|Major applications||Dornier Do 17|
|Developed from||Bristol Jupiter|
The Bramo 323 Fafnir was a 9-cylinder radial aircraft engine of the World War II era. Based heavily on Siemens/Bramo's earlier experience producing the Bristol Jupiter under license, the engine was not particularly modern and saw limited use.
Design and development
Development of the 323 was the end result of a series of modifications to the original Jupiter design, which Siemens licensed in 1929. The first modifications were to "Germanize" the dimensions, producing the Sh.20 and Sh.21. The design was then bored out to produce the 950 hp (708 kW) Sh.22 in 1930. Like the Jupiter, the Sh.22 featured a rather "old" looking arrangement with rather prominent valve pushrods on the front of the engine, giving it a hint of the appearance of the 1925-origin American nine-cylinder Pratt & Whitney R-1340 Wasp. In the mid-1930s the Reich Air Ministry (RLM) rationalized engine naming, and Bramo was given the 300-block of numbers, the Sh.14 and Sh.22 becoming the Bramo 314 and 322 respectively. The 322 never matured and remained unreliable.
The team continued work on the basic design, adding fuel injection and a new supercharger. The resulting 323 was just under 27 l in displacement, and produced 900 PS at 2,500 rpm for takeoff, improving slightly to 1,000 PS at 3,100 m (10,200 ft). The reduced power at sea level was inevitable for engines with one-speed mechanically driven superchargers when they were regulated to a constant maximum boost pressure below their critical altitude.
The Fafnir powered a number of German pre-war designs, including the Focke-Wulf Fw 200, Henschel Hs 126, Dornier Do 24 and Dornier Do 17, as well as the Focke Achgelis Fa 223 Drache helicopter. Its fairly poor fuel economy kept it from more widespread use, and most designs chose the similar BMW 132 instead, whose specific fuel consumption varied between 220 and 240 g/(kW•h) depending on model, whereas the early versions of the Fafnir got about 255 g/(kW•h), a poor figure for the era. The C/Ds, where the supercharger used less power, improved this to 230 g/(kW•h), but were only useful at lower altitudes.
BMW bought Bramo in 1939 and continued production to supply the small number of designs that already used it, notably the Do 17. The naming at this point becomes somewhat confusing, with BMW, Bramo and Fafnir being used almost interchangeably. 5,500 were produced before the lines were shut down in 1944.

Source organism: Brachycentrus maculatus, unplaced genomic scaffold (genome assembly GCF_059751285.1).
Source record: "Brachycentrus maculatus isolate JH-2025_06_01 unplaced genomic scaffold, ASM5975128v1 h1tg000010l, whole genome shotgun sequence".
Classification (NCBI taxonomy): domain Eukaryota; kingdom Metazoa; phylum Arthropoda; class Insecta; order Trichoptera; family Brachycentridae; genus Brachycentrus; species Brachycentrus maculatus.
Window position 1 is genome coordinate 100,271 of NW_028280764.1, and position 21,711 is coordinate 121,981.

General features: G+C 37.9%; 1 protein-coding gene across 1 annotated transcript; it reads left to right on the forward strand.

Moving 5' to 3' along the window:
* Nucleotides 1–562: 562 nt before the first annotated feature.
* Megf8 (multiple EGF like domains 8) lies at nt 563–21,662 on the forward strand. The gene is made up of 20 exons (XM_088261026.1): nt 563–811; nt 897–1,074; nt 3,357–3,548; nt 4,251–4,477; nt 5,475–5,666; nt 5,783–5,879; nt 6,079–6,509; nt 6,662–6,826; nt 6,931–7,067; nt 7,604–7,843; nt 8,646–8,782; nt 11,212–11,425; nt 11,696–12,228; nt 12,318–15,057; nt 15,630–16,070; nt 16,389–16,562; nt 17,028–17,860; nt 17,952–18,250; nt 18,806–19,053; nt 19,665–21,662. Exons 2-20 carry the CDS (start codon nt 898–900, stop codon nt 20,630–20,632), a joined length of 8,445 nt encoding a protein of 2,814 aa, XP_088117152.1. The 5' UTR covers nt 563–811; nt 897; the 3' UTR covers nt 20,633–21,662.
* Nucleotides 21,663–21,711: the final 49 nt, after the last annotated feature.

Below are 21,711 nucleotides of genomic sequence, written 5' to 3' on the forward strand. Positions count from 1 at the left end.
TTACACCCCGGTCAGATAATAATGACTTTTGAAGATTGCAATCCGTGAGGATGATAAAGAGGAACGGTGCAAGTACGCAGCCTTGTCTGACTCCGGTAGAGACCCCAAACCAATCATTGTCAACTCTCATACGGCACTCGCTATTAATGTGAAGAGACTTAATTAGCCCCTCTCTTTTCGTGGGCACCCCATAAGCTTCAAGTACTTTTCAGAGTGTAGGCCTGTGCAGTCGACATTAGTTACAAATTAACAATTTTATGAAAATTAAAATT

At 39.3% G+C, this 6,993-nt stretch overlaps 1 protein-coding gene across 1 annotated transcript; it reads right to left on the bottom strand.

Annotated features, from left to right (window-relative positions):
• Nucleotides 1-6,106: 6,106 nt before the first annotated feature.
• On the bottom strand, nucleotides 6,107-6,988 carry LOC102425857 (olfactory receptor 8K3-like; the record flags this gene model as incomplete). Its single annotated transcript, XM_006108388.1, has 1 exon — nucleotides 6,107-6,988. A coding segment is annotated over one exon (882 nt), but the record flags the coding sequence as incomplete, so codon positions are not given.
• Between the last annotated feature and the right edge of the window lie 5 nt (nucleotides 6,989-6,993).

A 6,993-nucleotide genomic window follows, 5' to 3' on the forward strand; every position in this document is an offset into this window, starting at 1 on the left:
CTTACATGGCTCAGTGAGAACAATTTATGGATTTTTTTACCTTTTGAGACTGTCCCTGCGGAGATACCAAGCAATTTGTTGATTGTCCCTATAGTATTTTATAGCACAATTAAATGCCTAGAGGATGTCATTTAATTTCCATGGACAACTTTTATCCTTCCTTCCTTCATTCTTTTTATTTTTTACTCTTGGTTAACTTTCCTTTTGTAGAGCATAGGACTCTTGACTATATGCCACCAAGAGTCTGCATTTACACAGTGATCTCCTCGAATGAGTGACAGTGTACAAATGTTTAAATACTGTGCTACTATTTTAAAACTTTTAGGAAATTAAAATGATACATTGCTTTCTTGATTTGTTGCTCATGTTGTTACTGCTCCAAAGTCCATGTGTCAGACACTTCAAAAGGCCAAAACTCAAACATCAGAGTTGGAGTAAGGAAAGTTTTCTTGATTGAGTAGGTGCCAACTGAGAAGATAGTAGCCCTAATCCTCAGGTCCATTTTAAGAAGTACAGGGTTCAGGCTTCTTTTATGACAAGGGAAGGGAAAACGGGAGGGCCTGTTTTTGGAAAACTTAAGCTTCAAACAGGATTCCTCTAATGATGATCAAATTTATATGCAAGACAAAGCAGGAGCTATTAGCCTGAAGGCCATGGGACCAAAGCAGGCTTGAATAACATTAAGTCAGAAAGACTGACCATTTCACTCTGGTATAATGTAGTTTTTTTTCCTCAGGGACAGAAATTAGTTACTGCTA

The original 323 design was produced in A and B models, differing in the direction they turned. The engines were intended to be installed in A/B pairs, thereby eliminating engine torque across a twin-engine aircraft. The similar C and D models featured a lower supercharger gearing for better performance at lower altitudes, improving takeoff power to 1,000 PS, but reducing the critical altitude.
The final versions, P, R and T, featured a two-speed supercharger for better all-round performance. This allowed it to generate 1,000 PS at sea level as in the C/D models, but improved altitude performance considerably, delivering 940 PS at 4,000 m (13,000 ft). The R-2 subtype added MW 50 water-methanol injection for added low-altitude performance, boosting power to 1,200 PS at 2,600 rpm.
- Arado Ar 196
- Arado Ar 232
- Blohm & Voss BV 222
- Dornier Do 17
- Dornier Do 24
- Focke Achgelis Fa 223
- Focke-Wulf Fw 200
- Henschel Hs 126
- Junkers Ju 352
Specifications (BMW 323A)
Data from Jane's
- Type: 9-cylinder supercharged air-cooled radial engine
- Bore: 154 mm (6.06 in)
- Stroke: 160 mm (6.30 in)
- Displacement: 26.82 litres (1,636.8 in³)
- Length: 1,420 mm (55.9 in)
- Diameter: 1,388 mm (54.6 in)
- Dry weight: 550 kg (1,210 lb)
- Valvetrain: Pushrod-actuated overhead valve
- Supercharger: Gear-driven
- Fuel system: Fuel injection
- Fuel type: 87 Octane petrol
- Cooling system: Air-cooled
- Power output:
- 670 kW (900 PS) at 2,500 rpm at sea level for take-off
- 745 kW (1,000 PS) at 3,100 m (10,200 ft)
- Specific power: 27.8 kW/L (0.61 hp/in³)
- Compression ratio: 6.4:1
- Specific fuel consumption: 0.348 kg/(kW·h) (0.572 lb/(hp·h))
- Power-to-weight ratio: 1.36 kW/kg (0.83 hp/lb)
- Gunston 1989, p.30.
- Jane's 1989, p.289.
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